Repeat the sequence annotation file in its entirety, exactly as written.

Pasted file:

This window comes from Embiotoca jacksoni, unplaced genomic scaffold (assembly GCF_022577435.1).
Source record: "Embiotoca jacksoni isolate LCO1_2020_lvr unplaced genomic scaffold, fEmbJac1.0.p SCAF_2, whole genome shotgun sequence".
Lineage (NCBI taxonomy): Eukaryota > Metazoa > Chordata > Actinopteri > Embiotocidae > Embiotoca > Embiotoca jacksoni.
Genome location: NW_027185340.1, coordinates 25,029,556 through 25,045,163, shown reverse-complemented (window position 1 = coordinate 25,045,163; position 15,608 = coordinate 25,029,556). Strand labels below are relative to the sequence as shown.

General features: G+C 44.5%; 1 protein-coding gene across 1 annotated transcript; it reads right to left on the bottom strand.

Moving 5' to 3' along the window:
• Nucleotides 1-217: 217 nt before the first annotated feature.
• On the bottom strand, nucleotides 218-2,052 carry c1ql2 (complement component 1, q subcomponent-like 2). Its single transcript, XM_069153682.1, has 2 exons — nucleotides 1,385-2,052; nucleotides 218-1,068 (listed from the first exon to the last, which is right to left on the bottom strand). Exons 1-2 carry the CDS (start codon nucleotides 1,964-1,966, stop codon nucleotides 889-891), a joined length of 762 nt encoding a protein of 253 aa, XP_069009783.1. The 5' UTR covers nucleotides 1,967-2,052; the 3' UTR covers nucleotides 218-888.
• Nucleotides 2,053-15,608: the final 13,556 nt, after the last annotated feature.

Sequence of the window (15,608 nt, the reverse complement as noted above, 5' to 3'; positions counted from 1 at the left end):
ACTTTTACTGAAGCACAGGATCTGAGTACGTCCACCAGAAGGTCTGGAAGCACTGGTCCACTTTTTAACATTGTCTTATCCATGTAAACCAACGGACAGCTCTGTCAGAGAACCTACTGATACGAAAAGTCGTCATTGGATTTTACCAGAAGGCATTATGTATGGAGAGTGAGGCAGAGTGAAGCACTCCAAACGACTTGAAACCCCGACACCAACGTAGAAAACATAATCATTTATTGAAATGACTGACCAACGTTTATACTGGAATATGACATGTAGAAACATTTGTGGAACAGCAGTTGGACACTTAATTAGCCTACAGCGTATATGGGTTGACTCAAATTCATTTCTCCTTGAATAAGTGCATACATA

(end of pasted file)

This window comes from Embiotoca jacksoni, unplaced genomic scaffold (assembly GCF_022577435.1).
Source record: "Embiotoca jacksoni isolate LCO1_2020_lvr unplaced genomic scaffold, fEmbJac1.0.p SCAF_2, whole genome shotgun sequence".
Lineage (NCBI taxonomy): Eukaryota > Metazoa > Chordata > Actinopteri > Embiotocidae > Embiotoca > Embiotoca jacksoni.
Genome location: NW_027185340.1, coordinates 25,029,556 through 25,045,163, shown reverse-complemented (window position 1 = coordinate 25,045,163; position 15,608 = coordinate 25,029,556). Strand labels below are relative to the sequence as shown.

General features: G+C 44.5%; 1 protein-coding gene across 1 annotated transcript; it reads right to left on the bottom strand.

Moving 5' to 3' along the window:
• Nucleotides 1-217: 217 nt before the first annotated feature.
• On the bottom strand, nucleotides 218-2,052 carry c1ql2 (complement component 1, q subcomponent-like 2). Its single transcript, XM_069153682.1, has 2 exons — nucleotides 1,385-2,052; nucleotides 218-1,068 (listed from the first exon to the last, which is right to left on the bottom strand). Exons 1-2 carry the CDS (start codon nucleotides 1,964-1,966, stop codon nucleotides 889-891), a joined length of 762 nt encoding a protein of 253 aa, XP_069009783.1. The 5' UTR covers nucleotides 1,967-2,052; the 3' UTR covers nucleotides 218-888.
• Nucleotides 2,053-15,608: the final 13,556 nt, after the last annotated feature.

Sequence of the window (15,608 nt, the reverse complement as noted above, 5' to 3'; positions counted from 1 at the left end):
ACTTTTACTGAAGCACAGGATCTGAGTACGTCCACCAGAAGGTCTGGAAGCACTGGTCCACTTTTTAACATTGTCTTATCCATGTAAACCAACGGACAGCTCTGTCAGAGAACCTACTGATACGAAAAGTCGTCATTGGATTTTACCAGAAGGCATTATGTATGGAGAGTGAGGCAGAGTGAAGCACTCCAAACGACTTGAAACCCCGACACCAACGTAGAAAACATAATCATTTATTGAAATGACTGACCAACGTTTATACTGGAATATGACATGTAGAAACATTTGTGGAACAGCAGTTGGACACTTAATTAGCCTACAGCGTATATGGGTTGACTCAAATTCATTTCTCCTTGAATAAGTGCATACATA